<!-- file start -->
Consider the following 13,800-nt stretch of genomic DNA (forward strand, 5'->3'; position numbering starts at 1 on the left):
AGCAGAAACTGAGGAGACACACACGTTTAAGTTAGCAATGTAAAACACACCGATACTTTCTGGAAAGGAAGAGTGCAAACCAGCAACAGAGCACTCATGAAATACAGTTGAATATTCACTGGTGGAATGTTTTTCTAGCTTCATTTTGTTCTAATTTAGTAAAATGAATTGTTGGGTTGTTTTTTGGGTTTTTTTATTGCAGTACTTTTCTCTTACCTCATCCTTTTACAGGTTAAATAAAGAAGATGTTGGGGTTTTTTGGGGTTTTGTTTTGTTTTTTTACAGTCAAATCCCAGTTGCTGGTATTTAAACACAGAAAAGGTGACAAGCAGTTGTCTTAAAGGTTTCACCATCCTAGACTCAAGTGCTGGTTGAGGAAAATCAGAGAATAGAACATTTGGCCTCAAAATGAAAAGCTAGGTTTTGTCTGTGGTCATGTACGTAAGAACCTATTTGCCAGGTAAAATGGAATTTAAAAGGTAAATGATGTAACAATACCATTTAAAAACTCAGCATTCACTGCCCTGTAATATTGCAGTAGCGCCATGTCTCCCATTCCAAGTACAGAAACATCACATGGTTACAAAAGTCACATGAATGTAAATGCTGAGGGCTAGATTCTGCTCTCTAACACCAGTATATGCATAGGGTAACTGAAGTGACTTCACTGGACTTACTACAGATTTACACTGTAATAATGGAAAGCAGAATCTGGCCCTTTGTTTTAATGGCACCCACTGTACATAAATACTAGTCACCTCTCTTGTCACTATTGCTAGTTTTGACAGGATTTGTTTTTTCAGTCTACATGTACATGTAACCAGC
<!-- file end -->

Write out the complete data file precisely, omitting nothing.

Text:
Consider the following 13,800-nt stretch of genomic DNA (forward strand, 5'->3'; position numbering starts at 1 on the left):
AGCAGAAACTGAGGAGACACACACGTTTAAGTTAGCAATGTAAAACACACCGATACTTTCTGGAAAGGAAGAGTGCAAACCAGCAACAGAGCACTCATGAAATACAGTTGAATATTCACTGGTGGAATGTTTTTCTAGCTTCATTTTGTTCTAATTTAGTAAAATGAATTGTTGGGTTGTTTTTTGGGTTTTTTTATTGCAGTACTTTTCTCTTACCTCATCCTTTTACAGGTTAAATAAAGAAGATGTTGGGGTTTTTTGGGGTTTTGTTTTGTTTTTTTACAGTCAAATCCCAGTTGCTGGTATTTAAACACAGAAAAGGTGACAAGCAGTTGTCTTAAAGGTTTCACCATCCTAGACTCAAGTGCTGGTTGAGGAAAATCAGAGAATAGAACATTTGGCCTCAAAATGAAAAGCTAGGTTTTGTCTGTGGTCATGTACGTAAGAACCTATTTGCCAGGTAAAATGGAATTTAAAAGGTAAATGATGTAACAATACCATTTAAAAACTCAGCATTCACTGCCCTGTAATATTGCAGTAGCGCCATGTCTCCCATTCCAAGTACAGAAACATCACATGGTTACAAAAGTCACATGAATGTAAATGCTGAGGGCTAGATTCTGCTCTCTAACACCAGTATATGCATAGGGTAACTGAAGTGACTTCACTGGACTTACTACAGATTTACACTGTAATAATGGAAAGCAGAATCTGGCCCTTTGTTTTAATGGCACCCACTGTACATAAATACTAGTCACCTCTCTTGTCACTATTGCTAGTTTTGACAGGATTTGTTTTTTCAGTCTACATGTACATGTAACCAGC